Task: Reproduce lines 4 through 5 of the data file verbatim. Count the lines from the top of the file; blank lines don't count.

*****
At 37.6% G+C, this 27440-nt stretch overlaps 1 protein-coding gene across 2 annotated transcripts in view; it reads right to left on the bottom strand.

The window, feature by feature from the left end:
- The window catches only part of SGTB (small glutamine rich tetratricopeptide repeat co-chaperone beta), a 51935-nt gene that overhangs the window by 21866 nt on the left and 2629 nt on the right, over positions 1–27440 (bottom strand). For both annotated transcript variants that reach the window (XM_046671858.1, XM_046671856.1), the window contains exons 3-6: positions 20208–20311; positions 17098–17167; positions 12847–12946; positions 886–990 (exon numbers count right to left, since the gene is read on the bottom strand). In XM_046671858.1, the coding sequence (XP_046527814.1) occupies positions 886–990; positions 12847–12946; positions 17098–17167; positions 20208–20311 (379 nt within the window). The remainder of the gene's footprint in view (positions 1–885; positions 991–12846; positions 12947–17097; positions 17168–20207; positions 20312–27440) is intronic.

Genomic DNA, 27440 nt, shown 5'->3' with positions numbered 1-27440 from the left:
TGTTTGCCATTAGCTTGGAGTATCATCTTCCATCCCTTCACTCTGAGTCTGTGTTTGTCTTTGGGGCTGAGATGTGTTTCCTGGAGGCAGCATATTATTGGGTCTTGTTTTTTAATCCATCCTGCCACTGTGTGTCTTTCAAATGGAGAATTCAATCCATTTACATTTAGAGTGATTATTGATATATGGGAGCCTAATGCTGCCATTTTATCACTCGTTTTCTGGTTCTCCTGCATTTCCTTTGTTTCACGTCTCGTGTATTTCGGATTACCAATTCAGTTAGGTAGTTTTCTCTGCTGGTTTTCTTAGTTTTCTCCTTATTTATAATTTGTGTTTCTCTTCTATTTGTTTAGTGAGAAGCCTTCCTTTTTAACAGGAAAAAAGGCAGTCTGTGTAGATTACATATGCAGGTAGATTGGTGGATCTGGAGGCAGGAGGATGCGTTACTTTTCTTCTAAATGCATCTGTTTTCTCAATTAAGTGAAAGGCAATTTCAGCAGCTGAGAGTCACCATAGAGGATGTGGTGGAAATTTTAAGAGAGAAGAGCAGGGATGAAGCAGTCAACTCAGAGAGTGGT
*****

Genomic DNA, 27440 nt, shown 5'->3' with positions numbered 1-27440 from the left:
TGTTTGCCATTAGCTTGGAGTATCATCTTCCATCCCTTCACTCTGAGTCTGTGTTTGTCTTTGGGGCTGAGATGTGTTTCCTGGAGGCAGCATATTATTGGGTCTTGTTTTTTAATCCATCCTGCCACTGTGTGTCTTTCAAATGGAGAATTCAATCCATTTACATTTAGAGTGATTATTGATATATGGGAGCCTAATGCTGCCATTTTATCACTCGTTTTCTGGTTCTCCTGCATTTCCTTTGTTTCACGTCTCGTGTATTTCGGATTACCAATTCAGTTAGGTAGTTTTCTCTGCTGGTTTTCTTAGTTTTCTCCTTATTTATAATTTGTGTTTCTCTTCTATTTGTTTAGTGAGAAGCCTTCCTTTTTAACAGGAAAAAAGGCAGTCTGTGTAGATTACATATGCAGGTAGATTGGTGGATCTGGAGGCAGGAGGATGCGTTACTTTTCTTCTAAATGCATCTGTTTTCTCAATTAAGTGAAAGGCAATTTCAGCAGCTGAGAGTCACCATAGAGGATGTGGTGGAAATTTTAAGAGAGAAGAGCAGGGATGAAGCAGTCAACTCAGAGAGTGGT